“It all goes to my brain,” Zeke replied, mouth full. 

“Well, you better eat more,” Sheila snapped, “because there’s a whole bunch of empty space in there.” 

Even T’Challa had to laugh at that, and he did without hesitation. Zeke mumbled a retort, but Sheila had already won the round. 

T’Challa let out a breath and sat back in his chair. He was glad to be here. His time in Wakanda was always full of responsibilities, like meeting with his father’s advisors and attending weekly briefings on Wakanda’s latest concerns. He also had to oversee a group of gifted students in Wakanda’s Academy for Young Leaders, boys and girls who would one day run the government. He did get a little overwhelmed now and then. After all, he had just turned thirteen and still enjoyed Wakanda’s lush forests and crystal-clear rivers. He loved tending to the old and disabled animals in the sanctuary, feeding giraffes and rhinos who responded to his soft words and gentle touch. But his father never forgot to remind him of his place and duty in their powerful nation.

You will lead one day, he would say, his voice deep and full of strength. That is our destiny.” 

“So what do y’all have planned for the summer?” Miss Rose asked, bringing T’Challa back to the moment. “Vacation doesn’t last forever, you know.” 

T’Challa’s ears perked up at her Southern twang—it was the same tone Sheila had tried to imitate, but this was the real deal. 

Sheila reached in her jeans pocket and took out her phone. “Well, I’ve got it all right here.” 

“She’s a planner,” Zeke said. 

Sheila scrolled through her phone. “Tomorrow it’s the Alabama State Fair. Then I was thinking about a canoe trip on the Tuscaloosa River, and then there’s the botanical—” 

“Is this just one day,” Zeke cut in, “or over the whole summer?” 

“Let’s start with the state fair tomorrow,” Sheila replied, ignoring Zeke’s snarky attitude, “and then we’ll go from there.” 

“Sounds like a plan,” Miss Rose said. She turned to T’Challa. “What about you, young man? What are you looking forward to?” 

T’Challa thought on that a moment. He hoped he could do as much as possible on the trip, but the only thing they had really planned out beforehand was arriving in Alabama around the same time. “Well,” he said, searching for a good answer. “It’s just fun to see someplace different.” He shrugged. “I don’t know. I guess I’m up for anything!” 

Miss Rose cocked her head. “Sheila said you’re from Kenya? So what’s that like? I’d love to see the motherland one day.” 

Zeke and Sheila glanced at T’Challa, wondering what he would say. He didn’t want to lie to this nice lady, but he thought he should keep any mention of Wakanda to himself. Most Americans were under the perception that Wakanda was a poor country in need of global aid, but that was all a facade, as Zeke and Sheila knew very well. T’Challa thought it would be easier to just say he was from Kenya, rather than make up stories about how poor Wakanda was. That seemed more of a lie than saying he was from Kenya, to his thinking. He shifted in his chair and scratched his head. “Well,” he said. “It’s always hot there, like here.” 

Miss Rose chuckled. “Tell me something I don’t know.” 

T’Challa swallowed hard. “There are all kinds of animals. Lots of, um, things to do.”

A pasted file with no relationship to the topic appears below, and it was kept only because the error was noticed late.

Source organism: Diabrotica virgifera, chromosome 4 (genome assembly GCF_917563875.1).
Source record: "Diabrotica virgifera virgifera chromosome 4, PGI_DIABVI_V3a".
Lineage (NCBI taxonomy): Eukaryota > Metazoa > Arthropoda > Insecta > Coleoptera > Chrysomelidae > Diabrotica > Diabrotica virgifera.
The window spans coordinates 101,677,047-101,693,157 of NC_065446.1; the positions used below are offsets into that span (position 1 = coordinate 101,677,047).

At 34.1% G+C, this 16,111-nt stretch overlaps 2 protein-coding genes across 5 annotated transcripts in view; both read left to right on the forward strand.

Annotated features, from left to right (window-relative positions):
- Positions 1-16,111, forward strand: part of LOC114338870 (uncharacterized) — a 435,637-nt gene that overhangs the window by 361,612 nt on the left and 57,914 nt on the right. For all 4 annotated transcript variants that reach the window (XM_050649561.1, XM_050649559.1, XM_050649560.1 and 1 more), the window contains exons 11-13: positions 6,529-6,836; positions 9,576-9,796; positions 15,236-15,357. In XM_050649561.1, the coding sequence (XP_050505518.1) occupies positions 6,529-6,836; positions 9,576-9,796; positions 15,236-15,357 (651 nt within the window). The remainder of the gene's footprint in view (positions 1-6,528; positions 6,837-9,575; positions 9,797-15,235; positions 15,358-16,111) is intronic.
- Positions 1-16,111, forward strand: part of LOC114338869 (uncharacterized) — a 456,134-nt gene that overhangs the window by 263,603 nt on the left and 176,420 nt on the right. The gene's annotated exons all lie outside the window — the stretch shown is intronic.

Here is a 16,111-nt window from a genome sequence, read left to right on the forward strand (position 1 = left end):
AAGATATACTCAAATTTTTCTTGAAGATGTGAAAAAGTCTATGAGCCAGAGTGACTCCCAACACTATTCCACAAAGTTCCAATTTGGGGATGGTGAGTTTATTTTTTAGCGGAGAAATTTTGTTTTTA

Zeke snorted. 

“T’Challa’s family is very wealthy,” Sheila said, which made T’Challa stiffen. “His father is very high up in the government.” 

T’Challa shot Sheila a look, and Zeke stifled a laugh. Come to think of it, though, T’Challa realized, she isn’t lying. 

“Oh, really?” Miss Rose said, seemingly impressed.

“Well, that’s very exciting. Guess some of us are just born lucky, huh?” 

“Um, yeah,” T’Challa said quietly. “I guess so.” 

“You should see T’Challa wrestle,” Zeke said. “Last year, he pinned our old gym teacher, Mr. Blevins, in like thirty seconds flat! It was fast, like . . . cat reflexes.” 

T’Challa gulped. 

“Can’t say I’m a fan of wrestling,” Miss Rose put in. “Why do boys always want to fight?” 

“And that is the eternal question,” Sheila said. 

T’Challa sat through this whole episode trying to keep a smile. His friends were really giving him a good ribbing. It was great to see them again, he realized. He had truly missed them, even if they were putting him on the spot. 

“Oof,” Zeke said, pushing his plate away and settling back. “I’m stuffed.” 

T’Challa breathed easier, relieved that the joking was finally at an end. 

Zeke’s eyes roamed over the remaining food on the table. “Um, what’s for dessert?” 

Dessert was a choice of peach cobbler or pecan pie, topped with Blue Bell ice cream, one of the South’s tastiest treats. T’Challa chose the peach cobbler and ate every bite until he felt his stomach was about to burst. 

Afterward, Sheila led T’Challa and Zeke to their room.

It was a small space with bunk beds and a shaggy orange carpet that looked a hundred years old. Zeke had already claimed the top bunk. The room had been vacant since Sheila’s two uncles—Miss Rose’s sons—moved out long ago. Faded posters of old soul bands were on the walls along with a beanbag chair, a lava lamp, and a few abandoned toys heaped in an open footlocker. 

“Well,” Zeke said, stretching his arms behind his head as he lay in the top bunk, “what do you think of Alabama so far?” 

But the only response from the Prince of Wakanda was loud snoring coming from the bunk below.

Ronald L. Smith is an award-winning writer of children's literature including the middle grade novels Black Panther: The Young PrinceThe MesmeristThe Owls Have Come To Take Us Away, and Gloomstown, a Junior Library Guild Selection. His first novel, Hoodoo, earned him the 2016 Coretta Scott King/John Steptoe New Talent Author Award and the ILA Award for Intermediate Fiction from The International Literacy Association. Before he became a full-time writer, he worked in advertising and wrote TV commercials for big corporations. He is much happier writing books for young people.

Connect with the Author:

Website |Twitter | Instagram | Tumblr | Goodreads 

3 winners will win a finished copy of BLACK PANTHER THE YOUNG PRINCE: SPELLBOUND, US Only.

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Tour Schedule:

Week One:


YA Books Central



Kait Plus Books



BookHounds YA



Books and Ladders






#BRVL Book Review Virginia Lee Blog



Rajiv's Reviews



More Books Please blog



Review Thick & Thin



Locks, Hooks and Books


Week Two:


Nay's Pink Bookshelf






The Momma Spot



Lifestyle of Me



Cocoa With Books









Sometimes Leelynn Reads



Two Points of Interest



laura's bookish corner